What is Lipid Metabolism?

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  • Written By: Shelby Miller
  • Edited By: W. Everett
  • Last Modified Date: 12 May 2020
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Lipid metabolism is the process by which fatty acids are digested, broken down for energy, or stored in the human body for later energy use. These fatty acids are a component of triglycerides, which make up the bulk of the fat humans eat in foods like vegetable oils and animal products. Triglycerides can be found in the blood vessels as well as stored for future energy needs in the cells of adipose tissue, better known as body fat, and in liver cells. Though the body’s main source of energy is carbohydrates, when this source is exhausted, the fatty acids in triglycerides will then be broken down as a backup energy source. Examples of times the body draws energy from lipid metabolism are during exercise, when the supply of glycogen, or the stored form of the carbohydrate glucose, is used up, or when there is insufficient carbohydrate in the diet to meet the body’s energy needs.

Triglycerides, also known as lipids or fats, are well suited for their role as a form of stored energy as each gram supplies 9 calories (37 kilojoules), whereas carbohydrates supply only 4 calories (17 kilojoules) per gram. As calories are units of energy, fats are considered to be an energy-dense nutrient. Triglycerides are made up of three fatty acid chains bonded to a hydrogen-containing compound called a glycerol, fatty acids that can be liberated during lipid metabolism when the body requires these calories for energy.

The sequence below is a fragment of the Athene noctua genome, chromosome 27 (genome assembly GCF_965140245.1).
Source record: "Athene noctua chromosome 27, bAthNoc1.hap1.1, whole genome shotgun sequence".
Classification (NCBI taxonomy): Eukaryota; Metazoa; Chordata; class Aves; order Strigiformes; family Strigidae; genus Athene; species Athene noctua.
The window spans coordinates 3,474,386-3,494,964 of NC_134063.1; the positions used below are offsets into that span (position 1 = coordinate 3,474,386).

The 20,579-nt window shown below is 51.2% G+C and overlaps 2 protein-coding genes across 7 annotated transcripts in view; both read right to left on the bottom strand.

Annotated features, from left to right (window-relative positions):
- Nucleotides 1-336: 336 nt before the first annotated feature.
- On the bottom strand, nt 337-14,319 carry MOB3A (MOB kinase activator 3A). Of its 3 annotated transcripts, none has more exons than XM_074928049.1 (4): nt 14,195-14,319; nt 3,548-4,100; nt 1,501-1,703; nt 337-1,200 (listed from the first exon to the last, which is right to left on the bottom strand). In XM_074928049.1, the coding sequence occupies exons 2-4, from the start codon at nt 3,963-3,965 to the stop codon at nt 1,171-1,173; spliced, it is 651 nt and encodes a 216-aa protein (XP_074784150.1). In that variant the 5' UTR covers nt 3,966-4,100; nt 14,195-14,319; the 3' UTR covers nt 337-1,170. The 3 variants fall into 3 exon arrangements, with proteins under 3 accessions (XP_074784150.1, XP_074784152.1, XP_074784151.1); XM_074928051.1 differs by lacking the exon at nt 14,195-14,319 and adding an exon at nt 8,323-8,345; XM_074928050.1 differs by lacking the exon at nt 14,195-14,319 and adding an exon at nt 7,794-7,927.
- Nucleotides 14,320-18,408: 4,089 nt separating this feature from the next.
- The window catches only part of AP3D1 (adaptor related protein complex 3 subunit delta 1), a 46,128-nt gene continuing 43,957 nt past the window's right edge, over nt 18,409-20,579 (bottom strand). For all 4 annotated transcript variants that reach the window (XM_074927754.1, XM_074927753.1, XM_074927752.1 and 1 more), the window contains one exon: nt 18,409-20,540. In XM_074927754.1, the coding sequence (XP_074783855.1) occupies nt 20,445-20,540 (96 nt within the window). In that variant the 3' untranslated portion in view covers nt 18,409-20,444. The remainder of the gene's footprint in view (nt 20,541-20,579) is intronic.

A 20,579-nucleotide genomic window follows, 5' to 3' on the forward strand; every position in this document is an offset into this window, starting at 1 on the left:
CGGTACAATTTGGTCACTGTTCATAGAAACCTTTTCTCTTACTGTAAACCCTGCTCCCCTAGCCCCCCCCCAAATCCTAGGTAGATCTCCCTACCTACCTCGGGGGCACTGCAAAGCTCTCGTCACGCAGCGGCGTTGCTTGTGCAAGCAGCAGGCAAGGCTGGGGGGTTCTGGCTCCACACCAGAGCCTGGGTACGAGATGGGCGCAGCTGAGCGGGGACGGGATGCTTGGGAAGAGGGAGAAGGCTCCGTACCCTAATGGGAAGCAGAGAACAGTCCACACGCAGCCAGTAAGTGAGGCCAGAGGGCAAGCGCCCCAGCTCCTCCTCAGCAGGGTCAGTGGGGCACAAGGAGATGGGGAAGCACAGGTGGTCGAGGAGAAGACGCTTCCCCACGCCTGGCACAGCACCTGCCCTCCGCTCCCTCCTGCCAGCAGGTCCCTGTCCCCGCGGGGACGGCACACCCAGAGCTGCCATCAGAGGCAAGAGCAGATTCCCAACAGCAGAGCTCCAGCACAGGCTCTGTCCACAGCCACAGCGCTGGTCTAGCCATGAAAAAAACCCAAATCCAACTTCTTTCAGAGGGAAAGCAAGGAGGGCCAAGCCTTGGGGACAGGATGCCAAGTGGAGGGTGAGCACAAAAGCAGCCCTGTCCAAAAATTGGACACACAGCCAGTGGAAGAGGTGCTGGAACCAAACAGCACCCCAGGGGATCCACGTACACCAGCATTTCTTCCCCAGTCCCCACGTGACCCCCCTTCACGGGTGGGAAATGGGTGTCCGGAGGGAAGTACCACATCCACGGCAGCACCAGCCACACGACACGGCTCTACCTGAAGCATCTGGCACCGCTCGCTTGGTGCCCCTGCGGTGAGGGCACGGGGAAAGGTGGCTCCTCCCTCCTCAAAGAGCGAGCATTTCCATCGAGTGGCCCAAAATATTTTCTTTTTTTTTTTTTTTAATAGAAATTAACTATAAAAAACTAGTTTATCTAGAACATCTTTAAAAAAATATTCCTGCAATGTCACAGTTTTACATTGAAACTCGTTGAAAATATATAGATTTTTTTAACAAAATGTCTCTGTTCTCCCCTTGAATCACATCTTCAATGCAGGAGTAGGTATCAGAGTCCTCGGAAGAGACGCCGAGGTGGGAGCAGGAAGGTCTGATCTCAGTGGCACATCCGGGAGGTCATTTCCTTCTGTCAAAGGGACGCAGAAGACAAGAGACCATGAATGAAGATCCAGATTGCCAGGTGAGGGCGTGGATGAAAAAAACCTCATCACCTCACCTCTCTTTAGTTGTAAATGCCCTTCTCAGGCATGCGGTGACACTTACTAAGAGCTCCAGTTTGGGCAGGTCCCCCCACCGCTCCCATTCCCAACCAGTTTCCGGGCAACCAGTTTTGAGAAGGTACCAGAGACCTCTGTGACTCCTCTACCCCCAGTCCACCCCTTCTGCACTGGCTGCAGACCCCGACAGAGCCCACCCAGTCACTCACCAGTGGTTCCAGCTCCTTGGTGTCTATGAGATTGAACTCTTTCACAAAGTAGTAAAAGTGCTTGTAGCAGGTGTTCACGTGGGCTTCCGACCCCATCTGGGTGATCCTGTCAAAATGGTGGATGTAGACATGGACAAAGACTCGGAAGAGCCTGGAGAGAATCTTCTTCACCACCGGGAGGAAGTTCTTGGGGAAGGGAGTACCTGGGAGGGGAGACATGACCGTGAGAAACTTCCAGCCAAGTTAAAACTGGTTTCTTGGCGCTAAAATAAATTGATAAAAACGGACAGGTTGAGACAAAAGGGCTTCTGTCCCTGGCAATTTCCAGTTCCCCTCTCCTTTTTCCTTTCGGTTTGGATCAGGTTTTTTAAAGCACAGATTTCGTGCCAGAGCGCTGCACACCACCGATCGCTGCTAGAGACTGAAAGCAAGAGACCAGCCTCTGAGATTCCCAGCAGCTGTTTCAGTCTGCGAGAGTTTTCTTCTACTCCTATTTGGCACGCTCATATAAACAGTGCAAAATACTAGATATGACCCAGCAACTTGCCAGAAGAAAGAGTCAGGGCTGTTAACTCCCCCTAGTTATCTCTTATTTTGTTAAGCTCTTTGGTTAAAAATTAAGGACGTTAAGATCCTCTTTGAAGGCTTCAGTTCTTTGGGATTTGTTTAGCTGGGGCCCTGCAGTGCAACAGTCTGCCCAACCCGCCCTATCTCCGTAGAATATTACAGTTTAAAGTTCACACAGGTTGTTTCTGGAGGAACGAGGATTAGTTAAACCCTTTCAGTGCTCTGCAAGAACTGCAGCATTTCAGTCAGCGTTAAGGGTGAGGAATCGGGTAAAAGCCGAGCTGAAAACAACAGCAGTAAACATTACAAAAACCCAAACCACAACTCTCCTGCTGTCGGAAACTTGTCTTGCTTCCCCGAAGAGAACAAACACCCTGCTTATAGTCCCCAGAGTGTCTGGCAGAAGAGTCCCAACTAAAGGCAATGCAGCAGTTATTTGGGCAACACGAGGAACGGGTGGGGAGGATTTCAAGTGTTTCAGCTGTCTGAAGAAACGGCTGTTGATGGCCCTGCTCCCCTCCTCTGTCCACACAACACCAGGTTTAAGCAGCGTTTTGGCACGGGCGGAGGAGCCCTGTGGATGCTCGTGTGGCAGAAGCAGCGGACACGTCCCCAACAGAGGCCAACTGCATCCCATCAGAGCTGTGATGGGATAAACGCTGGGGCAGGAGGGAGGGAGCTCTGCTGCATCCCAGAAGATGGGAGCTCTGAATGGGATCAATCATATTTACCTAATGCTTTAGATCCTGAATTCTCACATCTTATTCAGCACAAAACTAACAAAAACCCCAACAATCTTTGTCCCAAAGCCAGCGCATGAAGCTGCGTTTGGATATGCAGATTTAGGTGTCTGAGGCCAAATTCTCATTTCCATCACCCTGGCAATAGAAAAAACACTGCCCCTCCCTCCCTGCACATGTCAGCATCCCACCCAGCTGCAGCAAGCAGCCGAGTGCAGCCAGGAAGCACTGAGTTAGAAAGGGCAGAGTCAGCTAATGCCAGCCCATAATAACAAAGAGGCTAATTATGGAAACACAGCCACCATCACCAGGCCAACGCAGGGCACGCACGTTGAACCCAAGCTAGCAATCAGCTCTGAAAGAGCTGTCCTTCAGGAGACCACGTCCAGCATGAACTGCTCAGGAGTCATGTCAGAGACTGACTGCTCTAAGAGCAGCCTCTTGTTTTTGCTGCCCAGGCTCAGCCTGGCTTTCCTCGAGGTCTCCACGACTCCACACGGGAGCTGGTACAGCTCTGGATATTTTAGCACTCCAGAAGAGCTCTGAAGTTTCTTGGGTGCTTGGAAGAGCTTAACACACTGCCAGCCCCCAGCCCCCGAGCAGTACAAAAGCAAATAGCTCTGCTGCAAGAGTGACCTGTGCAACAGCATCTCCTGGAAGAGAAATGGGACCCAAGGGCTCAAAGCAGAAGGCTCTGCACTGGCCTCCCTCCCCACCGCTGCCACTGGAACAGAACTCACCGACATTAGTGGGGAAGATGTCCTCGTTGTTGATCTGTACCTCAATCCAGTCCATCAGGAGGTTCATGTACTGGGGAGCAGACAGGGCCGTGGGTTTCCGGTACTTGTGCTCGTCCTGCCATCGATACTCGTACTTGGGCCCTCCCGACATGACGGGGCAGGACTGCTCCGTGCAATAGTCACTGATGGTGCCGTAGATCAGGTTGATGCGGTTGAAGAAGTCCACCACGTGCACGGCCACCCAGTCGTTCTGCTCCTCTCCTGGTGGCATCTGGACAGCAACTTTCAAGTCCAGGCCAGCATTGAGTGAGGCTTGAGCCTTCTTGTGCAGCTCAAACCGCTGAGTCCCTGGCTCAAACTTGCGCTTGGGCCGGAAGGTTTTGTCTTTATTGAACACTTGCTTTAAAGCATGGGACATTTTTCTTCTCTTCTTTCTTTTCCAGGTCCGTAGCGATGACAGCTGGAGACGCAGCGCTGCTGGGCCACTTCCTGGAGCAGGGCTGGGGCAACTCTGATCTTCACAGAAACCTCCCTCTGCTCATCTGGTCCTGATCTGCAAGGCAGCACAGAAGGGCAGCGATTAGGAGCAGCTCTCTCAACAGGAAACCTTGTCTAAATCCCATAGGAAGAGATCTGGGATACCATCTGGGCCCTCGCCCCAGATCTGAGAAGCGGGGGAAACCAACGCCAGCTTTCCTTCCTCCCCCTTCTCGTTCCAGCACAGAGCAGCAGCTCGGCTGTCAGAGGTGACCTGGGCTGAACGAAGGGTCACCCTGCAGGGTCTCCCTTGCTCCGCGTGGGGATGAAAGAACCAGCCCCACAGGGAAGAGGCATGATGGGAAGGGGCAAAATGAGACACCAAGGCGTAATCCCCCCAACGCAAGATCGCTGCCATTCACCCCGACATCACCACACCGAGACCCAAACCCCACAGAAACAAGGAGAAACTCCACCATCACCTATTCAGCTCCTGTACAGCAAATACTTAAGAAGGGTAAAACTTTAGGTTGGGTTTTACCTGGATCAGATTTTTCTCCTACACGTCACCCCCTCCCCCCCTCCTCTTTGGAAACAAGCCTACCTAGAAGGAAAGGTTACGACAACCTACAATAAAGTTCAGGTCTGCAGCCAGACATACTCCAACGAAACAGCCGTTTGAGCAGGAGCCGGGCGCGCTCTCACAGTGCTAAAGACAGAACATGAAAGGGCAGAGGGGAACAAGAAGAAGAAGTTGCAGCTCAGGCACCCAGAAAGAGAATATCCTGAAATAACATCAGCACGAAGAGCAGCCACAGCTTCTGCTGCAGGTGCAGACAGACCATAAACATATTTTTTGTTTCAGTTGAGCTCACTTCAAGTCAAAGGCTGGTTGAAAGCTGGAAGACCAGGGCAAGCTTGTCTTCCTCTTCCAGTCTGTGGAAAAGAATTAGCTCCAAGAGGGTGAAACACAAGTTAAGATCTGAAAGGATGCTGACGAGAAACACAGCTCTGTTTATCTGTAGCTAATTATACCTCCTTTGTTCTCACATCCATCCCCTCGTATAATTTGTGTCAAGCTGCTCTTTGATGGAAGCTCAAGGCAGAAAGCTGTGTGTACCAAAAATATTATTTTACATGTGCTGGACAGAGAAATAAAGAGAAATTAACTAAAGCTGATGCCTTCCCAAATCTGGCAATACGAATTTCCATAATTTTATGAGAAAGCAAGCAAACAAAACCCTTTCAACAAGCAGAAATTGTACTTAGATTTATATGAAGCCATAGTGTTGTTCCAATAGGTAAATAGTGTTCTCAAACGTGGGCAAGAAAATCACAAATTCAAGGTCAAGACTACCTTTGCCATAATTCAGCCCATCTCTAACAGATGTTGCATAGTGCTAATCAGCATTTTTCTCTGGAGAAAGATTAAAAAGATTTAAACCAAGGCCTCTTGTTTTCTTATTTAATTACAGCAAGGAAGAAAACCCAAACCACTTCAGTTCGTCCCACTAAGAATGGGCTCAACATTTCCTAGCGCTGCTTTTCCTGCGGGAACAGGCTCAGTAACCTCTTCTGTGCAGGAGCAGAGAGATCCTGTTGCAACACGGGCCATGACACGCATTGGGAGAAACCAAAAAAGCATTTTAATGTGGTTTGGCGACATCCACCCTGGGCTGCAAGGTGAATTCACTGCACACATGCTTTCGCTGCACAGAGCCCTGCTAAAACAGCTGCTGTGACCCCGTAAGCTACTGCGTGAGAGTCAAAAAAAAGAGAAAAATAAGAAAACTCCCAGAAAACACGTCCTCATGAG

The first step in lipid metabolism is the consumption and digestion of triglycerides, which are found both in plant foods like olives, nuts, and avocados, and animal foods like meats, eggs, and dairy products. These fats travel through the digestive tract to the intestine where they are unable to be absorbed in triglyceride form. Instead, they are divided via an enzyme called lipase into fatty acids and, most often, a monoglyceride, which is a single fatty acid chain attached to a glycerol. These divided triglycerides then can be absorbed through the intestines and reassembled into their original form before being transported by chylomicrons, a type of a substance similar to cholesterol known as a lipoprotein, into the lymph system.

From the lymph system the triglycerides get into the bloodstream, where the process of lipid metabolism can be completed in one of three ways, as they are either transported to the liver, to muscle cells, or to fat cells, where they are either stored or used for energy. If they end up in liver cells, they are converted into a type of “bad” cholesterol known as very-low-density lipoprotein (VLDL) and released into the blood stream, where they work to transport other lipids. Triglycerides sent to muscle cells can be oxidized in the mitochondria of those cells for energy, whereas those sent to fat cells will be stored until they are needed for energy at a later time. This results in an increase in the size of the fat cells, visible on a person as an increase in body fat.

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